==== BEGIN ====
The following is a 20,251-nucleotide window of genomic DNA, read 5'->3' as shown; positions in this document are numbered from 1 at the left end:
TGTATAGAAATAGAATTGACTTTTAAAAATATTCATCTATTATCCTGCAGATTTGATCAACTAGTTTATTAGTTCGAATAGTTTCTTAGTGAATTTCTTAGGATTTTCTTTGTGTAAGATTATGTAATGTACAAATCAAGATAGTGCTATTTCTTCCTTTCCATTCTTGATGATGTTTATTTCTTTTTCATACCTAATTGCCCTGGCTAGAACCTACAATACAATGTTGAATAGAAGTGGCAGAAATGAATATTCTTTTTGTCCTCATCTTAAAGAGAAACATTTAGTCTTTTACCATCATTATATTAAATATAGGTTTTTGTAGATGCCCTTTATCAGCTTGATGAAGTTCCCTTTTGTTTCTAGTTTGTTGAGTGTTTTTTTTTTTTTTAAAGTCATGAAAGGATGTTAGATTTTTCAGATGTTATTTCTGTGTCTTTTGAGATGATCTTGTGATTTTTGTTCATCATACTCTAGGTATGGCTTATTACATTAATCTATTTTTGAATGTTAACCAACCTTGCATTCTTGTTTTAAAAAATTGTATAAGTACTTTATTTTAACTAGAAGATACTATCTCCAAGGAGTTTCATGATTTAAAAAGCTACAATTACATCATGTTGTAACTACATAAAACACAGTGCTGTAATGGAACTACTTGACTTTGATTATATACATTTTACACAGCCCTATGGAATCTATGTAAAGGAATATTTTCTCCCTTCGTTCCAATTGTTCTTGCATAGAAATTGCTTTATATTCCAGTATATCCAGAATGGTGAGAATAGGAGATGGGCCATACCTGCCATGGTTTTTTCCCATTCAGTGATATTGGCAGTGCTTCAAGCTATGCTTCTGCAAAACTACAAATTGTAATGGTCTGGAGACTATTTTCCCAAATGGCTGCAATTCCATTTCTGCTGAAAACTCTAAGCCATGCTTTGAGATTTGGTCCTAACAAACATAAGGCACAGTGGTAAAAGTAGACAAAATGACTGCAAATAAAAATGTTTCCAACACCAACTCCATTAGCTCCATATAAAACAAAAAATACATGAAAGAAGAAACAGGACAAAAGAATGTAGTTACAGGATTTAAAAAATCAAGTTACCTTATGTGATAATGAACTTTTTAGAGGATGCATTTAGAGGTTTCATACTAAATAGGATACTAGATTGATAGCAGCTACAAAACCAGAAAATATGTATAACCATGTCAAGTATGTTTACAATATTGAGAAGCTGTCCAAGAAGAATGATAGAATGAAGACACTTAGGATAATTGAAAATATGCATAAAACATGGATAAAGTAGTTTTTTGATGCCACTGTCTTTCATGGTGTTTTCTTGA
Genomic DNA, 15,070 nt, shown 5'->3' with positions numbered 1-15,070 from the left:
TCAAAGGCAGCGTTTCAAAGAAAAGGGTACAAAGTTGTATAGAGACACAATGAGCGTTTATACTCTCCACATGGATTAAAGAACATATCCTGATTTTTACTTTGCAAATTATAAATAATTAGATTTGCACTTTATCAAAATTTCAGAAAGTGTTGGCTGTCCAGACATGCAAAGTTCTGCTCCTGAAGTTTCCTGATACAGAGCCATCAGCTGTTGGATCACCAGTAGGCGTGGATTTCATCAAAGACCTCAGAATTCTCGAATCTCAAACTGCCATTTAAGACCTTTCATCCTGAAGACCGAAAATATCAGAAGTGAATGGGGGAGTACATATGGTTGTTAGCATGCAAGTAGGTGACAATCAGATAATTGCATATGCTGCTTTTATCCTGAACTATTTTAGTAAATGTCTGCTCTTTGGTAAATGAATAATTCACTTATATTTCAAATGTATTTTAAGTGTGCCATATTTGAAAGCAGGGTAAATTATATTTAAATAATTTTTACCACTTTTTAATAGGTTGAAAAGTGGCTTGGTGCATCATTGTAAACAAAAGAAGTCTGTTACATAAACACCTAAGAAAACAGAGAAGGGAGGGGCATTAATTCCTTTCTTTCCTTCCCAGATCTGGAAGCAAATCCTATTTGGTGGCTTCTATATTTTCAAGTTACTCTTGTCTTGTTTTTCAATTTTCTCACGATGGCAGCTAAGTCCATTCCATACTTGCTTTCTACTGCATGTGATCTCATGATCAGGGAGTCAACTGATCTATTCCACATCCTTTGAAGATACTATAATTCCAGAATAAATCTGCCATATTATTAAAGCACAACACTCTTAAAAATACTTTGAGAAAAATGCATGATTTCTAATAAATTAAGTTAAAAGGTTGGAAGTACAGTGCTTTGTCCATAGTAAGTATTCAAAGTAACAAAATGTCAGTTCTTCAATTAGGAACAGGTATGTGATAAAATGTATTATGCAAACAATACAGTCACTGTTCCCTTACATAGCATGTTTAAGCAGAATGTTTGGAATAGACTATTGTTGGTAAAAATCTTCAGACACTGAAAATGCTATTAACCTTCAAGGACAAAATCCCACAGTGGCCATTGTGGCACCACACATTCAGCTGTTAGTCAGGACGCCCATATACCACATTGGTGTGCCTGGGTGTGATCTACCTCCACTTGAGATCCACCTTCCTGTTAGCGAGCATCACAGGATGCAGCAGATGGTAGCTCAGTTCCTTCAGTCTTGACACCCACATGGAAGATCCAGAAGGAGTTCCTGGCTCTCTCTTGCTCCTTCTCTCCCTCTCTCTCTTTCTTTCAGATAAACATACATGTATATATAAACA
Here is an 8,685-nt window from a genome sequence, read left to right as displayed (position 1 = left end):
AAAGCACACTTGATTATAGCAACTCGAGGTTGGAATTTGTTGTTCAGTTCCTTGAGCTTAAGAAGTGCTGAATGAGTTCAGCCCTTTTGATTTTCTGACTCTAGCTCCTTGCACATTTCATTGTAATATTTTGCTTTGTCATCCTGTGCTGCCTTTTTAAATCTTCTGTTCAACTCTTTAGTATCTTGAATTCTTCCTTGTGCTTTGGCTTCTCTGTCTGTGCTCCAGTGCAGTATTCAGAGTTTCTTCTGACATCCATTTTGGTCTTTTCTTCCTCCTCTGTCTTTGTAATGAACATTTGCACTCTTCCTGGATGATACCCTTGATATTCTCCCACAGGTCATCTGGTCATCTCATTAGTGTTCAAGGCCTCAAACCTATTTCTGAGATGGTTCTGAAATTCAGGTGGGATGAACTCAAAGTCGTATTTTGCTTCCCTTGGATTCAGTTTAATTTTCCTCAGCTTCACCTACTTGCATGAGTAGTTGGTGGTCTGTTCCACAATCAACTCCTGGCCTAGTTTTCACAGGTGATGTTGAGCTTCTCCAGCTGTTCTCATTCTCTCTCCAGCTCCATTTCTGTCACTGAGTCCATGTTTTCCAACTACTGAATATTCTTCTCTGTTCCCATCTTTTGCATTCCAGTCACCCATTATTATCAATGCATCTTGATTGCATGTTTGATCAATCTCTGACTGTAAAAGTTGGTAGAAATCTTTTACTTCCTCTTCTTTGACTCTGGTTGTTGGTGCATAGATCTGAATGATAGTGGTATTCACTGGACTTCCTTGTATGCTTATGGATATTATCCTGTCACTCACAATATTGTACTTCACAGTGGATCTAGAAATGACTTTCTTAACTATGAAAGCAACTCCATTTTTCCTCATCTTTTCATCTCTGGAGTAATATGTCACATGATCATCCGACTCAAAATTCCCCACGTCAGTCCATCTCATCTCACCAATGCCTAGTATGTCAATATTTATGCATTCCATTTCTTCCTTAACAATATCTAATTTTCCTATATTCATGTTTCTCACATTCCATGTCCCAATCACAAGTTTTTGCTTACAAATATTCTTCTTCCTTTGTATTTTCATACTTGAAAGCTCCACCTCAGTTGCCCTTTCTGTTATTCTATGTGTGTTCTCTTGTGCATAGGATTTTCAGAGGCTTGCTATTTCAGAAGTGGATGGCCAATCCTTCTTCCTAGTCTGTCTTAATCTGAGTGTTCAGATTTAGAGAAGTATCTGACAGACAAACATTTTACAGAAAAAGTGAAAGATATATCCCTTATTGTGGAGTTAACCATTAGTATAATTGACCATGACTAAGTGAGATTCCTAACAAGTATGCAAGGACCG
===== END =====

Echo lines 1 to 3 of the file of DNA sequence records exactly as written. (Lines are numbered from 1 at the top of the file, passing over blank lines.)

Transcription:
The following is a 20,251-nucleotide window of genomic DNA, read 5'->3' as shown; positions in this document are numbered from 1 at the left end:
TGTATAGAAATAGAATTGACTTTTAAAAATATTCATCTATTATCCTGCAGATTTGATCAACTAGTTTATTAGTTCGAATAGTTTCTTAGTGAATTTCTTAGGATTTTCTTTGTGTAAGATTATGTAATGTACAAATCAAGATAGTGCTATTTCTTCCTTTCCATTCTTGATGATGTTTATTTCTTTTTCATACCTAATTGCCCTGGCTAGAACCTACAATACAATGTTGAATAGAAGTGGCAGAAATGAATATTCTTTTTGTCCTCATCTTAAAGAGAAACATTTAGTCTTTTACCATCATTATATTAAATATAGGTTTTTGTAGATGCCCTTTATCAGCTTGATGAAGTTCCCTTTTGTTTCTAGTTTGTTGAGTGTTTTTTTTTTTTTTAAAGTCATGAAAGGATGTTAGATTTTTCAGATGTTATTTCTGTGTCTTTTGAGATGATCTTGTGATTTTTGTTCATCATACTCTAGGTATGGCTTATTACATTAATCTATTTTTGAATGTTAACCAACCTTGCATTCTTGTTTTAAAAAATTGTATAAGTACTTTATTTTAACTAGAAGATACTATCTCCAAGGAGTTTCATGATTTAAAAAGCTACAATTACATCATGTTGTAACTACATAAAACACAGTGCTGTAATGGAACTACTTGACTTTGATTATATACATTTTACACAGCCCTATGGAATCTATGTAAAGGAATATTTTCTCCCTTCGTTCCAATTGTTCTTGCATAGAAATTGCTTTATATTCCAGTATATCCAGAATGGTGAGAATAGGAGATGGGCCATACCTGCCATGGTTTTTTCCCATTCAGTGATATTGGCAGTGCTTCAAGCTATGCTTCTGCAAAACTACAAATTGTAATGGTCTGGAGACTATTTTCCCAAATGGCTGCAATTCCATTTCTGCTGAAAACTCTAAGCCATGCTTTGAGATTTGGTCCTAACAAACATAAGGCACAGTGGTAAAAGTAGACAAAATGACTGCAAATAAAAATGTTTCCAACACCAACTCCATTAGCTCCATATAAAACAAAAAATACATGAAAGAAGAAACAGGACAAAAGAATGTAGTTACAGGATTTAAAAAATCAAGTTACCTTATGTGATAATGAACTTTTTAGAGGATGCATTTAGAGGTTTCATACTAAATAGGATACTAGATTGATAGCAGCTACAAAACCAGAAAATATGTATAACCATGTCAAGTATGTTTACAATATTGAGAAGCTGTCCAAGAAGAATGATAGAATGAAGACACTTAGGATAATTGAAAATATGCATAAAACATGGATAAAGTAGTTTTTTGATGCCACTGTCTTTCATGGTGTTTTCTTGA
Genomic DNA, 15,070 nt, shown 5'->3' with positions numbered 1-15,070 from the left: